2. Finding the Stars of Hospital Care in the U.S.
    Read why Ashish Jha, MD, internist and health policy researcher at Harvard School of Public Health, believes the new hospital star rating system recently introduced by CMS is actually a good idea.
  3. Shift the focus from patient satisfaction to employee satisfaction
    Imagine a healthcare industry in which all staff felt “safe, supported, comfortable, and respected.” A focus on bettering the work environment may be more beneficial than taking the “customer is always right” approach to quality improvement that seems to be sweeping the country.
  4. How the VA, HCA dramatically reduced MRSA infections
    Learn about the four-part MRSA reduction program implemented in VA hospitals nationwide that included surveillance measures, contact precautions, hand hygiene standards and a system wide culture transformation focused on accountability. Then, read about a landmark study launched by HCA that examined the effectiveness of universal screening and isolation of patients with MRSA.

Voluntary Recall Issued for Adrucil

MedWatch

AUDIENCE: Pharmacy, Oncology, Nursing, Risk Manager

ISSUE: Teva Parenteral Medicines issued a voluntary recall of eight lots of Adrucil (fluorouracil injection, USP) 5 g/100 mL (50 mg/mL) due to the potential presence of particulate matter identified as aggregate of silicone rubber pieces from a filler diaphragm and fluorouracil crystals. See the press release for a listing of affected lot numbers.

Administration of an intravenous product with particulate matter has the potential to result in inflammation, allergic reactions, or blockage of blood vessels, leading to tissue death, which may be life-threatening if vital organs are affected.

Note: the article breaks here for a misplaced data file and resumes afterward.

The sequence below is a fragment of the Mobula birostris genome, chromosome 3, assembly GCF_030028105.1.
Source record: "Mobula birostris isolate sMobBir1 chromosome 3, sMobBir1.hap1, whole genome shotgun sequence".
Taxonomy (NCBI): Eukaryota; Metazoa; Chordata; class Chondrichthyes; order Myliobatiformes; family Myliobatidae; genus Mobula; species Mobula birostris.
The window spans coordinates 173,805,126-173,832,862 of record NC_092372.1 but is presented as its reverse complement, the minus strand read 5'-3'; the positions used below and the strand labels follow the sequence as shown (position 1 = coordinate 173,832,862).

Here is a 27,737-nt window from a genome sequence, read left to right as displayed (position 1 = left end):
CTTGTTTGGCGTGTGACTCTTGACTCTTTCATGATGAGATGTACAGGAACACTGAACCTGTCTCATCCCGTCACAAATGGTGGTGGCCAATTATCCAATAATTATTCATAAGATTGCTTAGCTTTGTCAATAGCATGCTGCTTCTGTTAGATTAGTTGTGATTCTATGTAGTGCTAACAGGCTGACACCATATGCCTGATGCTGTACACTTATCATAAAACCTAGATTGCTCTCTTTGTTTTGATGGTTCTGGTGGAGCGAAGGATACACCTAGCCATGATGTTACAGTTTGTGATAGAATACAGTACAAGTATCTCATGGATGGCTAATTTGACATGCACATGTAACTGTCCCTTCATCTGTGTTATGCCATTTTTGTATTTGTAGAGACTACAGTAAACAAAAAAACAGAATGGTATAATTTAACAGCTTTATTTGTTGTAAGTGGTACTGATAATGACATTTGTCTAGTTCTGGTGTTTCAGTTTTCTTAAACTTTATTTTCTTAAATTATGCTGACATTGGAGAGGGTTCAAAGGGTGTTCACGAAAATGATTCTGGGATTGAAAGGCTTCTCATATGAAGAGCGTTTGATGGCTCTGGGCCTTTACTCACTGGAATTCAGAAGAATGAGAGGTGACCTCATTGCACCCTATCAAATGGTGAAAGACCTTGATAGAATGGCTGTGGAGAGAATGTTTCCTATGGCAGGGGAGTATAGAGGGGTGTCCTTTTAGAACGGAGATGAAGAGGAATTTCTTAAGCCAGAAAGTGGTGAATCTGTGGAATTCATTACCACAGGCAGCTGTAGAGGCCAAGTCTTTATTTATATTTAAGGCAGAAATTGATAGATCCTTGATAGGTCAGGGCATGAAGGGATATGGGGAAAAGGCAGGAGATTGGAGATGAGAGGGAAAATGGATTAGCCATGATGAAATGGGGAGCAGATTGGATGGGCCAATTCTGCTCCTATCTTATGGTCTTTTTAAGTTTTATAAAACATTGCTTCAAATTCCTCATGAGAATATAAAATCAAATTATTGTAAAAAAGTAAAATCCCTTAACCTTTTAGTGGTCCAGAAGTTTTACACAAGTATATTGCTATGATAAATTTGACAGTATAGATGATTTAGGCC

BACKGROUND: Adrucil Injection is used in the palliative management of carcinoma of the colon, rectum, breast, stomach and pancreas and is packaged in pharmacy bulk packages. The pharmacy bulk package has five 5 g/100ml vials per shelf pack. Individual Adrucil 5 g/100 ml vials have the NDC code 0703-3019-11 and the pharmacy shelf pack has the NDC code 0703-3019-12. The Adrucil 5 g/100 ml vial can be further identified by the statement on the label in red that states “PHARMACY BULK PACKAGE NOT FOR DIRECT INFUSION”. Adrucil 5 g/100 ml vials were distributed in the United States. Teva has distributed this product through the normal distribution chain of wholesalers, retailers, and pharmacies.

RECOMMENDATION: Anyone with an existing inventory of the recalled lots should stop use and distribution, and quarantine the product immediately. Customers should notify all users in their facility. Customers who have further distributed the recalled product should notify any accounts or additional locations which may have received the recalled product and instruct them if they have redistributed the product to notify their accounts, locations or facilities to the user level.